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Distortion of spacetime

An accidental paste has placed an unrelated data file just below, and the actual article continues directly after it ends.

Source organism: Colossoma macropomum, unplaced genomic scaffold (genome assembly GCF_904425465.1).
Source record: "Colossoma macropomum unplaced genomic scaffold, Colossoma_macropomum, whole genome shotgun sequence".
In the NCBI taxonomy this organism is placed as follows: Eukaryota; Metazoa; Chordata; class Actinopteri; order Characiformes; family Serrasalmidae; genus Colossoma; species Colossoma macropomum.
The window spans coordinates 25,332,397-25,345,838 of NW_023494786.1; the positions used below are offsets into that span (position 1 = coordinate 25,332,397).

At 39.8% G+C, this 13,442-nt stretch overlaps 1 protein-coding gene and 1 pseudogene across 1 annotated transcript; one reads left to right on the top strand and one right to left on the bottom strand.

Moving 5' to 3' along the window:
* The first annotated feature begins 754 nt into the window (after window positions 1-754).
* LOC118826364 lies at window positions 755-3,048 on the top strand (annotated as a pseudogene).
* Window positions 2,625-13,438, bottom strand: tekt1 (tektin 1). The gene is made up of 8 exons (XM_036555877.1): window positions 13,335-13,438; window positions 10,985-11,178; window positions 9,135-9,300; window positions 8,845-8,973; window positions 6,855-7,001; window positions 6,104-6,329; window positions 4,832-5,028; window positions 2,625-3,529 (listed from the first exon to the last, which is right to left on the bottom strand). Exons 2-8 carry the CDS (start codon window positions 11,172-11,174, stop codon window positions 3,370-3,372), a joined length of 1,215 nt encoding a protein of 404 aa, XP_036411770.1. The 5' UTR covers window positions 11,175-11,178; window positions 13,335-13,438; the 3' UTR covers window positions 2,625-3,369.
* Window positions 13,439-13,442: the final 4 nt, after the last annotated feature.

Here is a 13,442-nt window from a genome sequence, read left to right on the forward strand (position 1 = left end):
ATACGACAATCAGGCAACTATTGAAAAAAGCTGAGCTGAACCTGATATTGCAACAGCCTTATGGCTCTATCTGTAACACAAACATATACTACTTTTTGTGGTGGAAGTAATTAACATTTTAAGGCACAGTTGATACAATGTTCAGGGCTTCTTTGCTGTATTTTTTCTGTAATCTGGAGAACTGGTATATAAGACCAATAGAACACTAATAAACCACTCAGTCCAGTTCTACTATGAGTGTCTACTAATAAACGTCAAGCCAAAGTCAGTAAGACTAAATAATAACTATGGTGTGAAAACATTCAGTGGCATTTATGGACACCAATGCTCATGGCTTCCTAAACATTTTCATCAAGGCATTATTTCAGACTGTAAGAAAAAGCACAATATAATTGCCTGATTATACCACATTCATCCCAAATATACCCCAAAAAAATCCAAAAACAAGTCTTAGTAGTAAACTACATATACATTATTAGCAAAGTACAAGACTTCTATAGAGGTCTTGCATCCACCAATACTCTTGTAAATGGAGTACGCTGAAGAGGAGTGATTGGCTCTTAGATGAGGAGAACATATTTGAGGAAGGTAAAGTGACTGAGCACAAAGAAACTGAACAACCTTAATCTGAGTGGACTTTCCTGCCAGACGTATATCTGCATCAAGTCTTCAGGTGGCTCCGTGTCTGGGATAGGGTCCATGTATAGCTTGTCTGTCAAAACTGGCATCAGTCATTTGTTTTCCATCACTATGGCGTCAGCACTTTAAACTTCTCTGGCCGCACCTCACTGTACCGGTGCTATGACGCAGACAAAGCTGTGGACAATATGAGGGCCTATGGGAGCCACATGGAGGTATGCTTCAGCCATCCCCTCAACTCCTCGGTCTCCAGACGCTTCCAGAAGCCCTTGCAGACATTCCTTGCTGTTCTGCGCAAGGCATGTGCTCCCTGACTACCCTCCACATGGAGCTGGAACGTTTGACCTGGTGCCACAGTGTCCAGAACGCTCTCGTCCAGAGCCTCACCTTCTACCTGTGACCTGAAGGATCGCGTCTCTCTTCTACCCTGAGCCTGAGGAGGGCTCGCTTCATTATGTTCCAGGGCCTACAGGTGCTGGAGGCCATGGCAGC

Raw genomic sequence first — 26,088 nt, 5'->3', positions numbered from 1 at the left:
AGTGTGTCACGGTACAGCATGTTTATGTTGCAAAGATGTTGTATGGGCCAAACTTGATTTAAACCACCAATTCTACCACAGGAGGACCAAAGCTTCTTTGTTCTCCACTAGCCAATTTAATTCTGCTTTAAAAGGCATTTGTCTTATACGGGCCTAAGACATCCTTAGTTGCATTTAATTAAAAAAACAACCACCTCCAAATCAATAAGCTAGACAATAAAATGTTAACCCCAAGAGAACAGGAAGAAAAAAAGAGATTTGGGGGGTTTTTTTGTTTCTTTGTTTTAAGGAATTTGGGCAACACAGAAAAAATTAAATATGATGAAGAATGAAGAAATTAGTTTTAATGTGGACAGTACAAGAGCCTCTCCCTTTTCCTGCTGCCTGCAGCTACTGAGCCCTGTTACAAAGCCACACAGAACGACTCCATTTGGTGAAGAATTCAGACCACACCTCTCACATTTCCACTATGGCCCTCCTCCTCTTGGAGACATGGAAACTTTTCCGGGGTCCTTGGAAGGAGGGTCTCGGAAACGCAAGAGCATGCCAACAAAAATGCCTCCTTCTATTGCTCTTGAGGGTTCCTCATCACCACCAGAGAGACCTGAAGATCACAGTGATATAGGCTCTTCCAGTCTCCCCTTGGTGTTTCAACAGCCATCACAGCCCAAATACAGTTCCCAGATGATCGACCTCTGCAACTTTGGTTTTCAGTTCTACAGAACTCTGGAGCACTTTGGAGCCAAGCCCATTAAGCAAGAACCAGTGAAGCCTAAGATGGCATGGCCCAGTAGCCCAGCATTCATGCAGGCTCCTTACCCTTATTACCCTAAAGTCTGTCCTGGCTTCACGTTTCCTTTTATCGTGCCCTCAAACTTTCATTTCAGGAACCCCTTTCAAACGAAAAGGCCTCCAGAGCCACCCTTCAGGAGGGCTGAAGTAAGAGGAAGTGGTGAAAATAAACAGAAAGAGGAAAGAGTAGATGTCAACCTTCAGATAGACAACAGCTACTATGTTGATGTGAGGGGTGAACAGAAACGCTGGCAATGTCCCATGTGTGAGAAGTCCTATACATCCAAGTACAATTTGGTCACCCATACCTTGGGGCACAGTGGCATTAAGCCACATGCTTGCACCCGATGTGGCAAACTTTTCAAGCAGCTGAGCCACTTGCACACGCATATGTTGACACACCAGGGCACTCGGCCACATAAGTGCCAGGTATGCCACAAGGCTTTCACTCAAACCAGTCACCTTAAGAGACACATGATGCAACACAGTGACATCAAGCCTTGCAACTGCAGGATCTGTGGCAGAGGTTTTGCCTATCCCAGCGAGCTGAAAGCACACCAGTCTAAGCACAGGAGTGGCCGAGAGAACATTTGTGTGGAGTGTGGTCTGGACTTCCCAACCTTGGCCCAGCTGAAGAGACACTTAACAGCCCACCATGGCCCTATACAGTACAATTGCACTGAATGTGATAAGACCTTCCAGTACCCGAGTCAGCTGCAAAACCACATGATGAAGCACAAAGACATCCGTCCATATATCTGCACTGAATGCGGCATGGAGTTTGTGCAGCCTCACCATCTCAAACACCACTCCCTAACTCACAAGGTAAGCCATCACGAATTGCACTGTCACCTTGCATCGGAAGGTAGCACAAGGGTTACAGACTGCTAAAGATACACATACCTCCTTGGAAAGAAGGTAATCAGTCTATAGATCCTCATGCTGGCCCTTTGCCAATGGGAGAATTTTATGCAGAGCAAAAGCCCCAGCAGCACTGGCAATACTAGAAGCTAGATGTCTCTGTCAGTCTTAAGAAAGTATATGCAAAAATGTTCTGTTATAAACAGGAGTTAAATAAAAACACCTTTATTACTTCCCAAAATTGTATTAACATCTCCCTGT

Distortion of space and time by gravity, and the Global Positioning System... For more than 200 years, the Newtonian theory for gravity reigned supreme as the correct description of the most familiar force of Nature, gravity. At the beginning of the 20th century, the story changed dramatically: the theory of General Relativity, developed by Einstein, dethroned Newtonian gravity as the correct framework for the gravitational force. One of the most interesting and beautiful aspects of this new theory purports that the fabric of space and time is malleable... mass/energy bends space and time around it! For example, a massive star would change the measure of distance between two nearby fixed points as it pulls on and distorts the space in its neighborhood. The effect is larger for more massive stars, but is also present around our own Earth. Our planet's gravity distorts time around it in such a way that time runs faster at higher altitudes... Astronauts who live about a year in the space station - in orbit about 300 km above sea level - come back a few microseconds older than otherwise... While this is a small effect, it is very important for the functioning of the Global Positioning System (GPS). GPS is all about measuring time accurately: you locate yourself with a GPS device by measuring the time it takes for a signal to travel from your handheld device to four other satellites above your head. This measurement needs to be highly accurate given that the signals travel at the speed of light. If the distortion of time by Earth's gravity is not taken into account, GPS's accuracy will go down from a few meters to many kilometers! Simply put, GPS is the first technological application that relies on the theory of General Relativity! Check out this video to satisfy your curiosity more:

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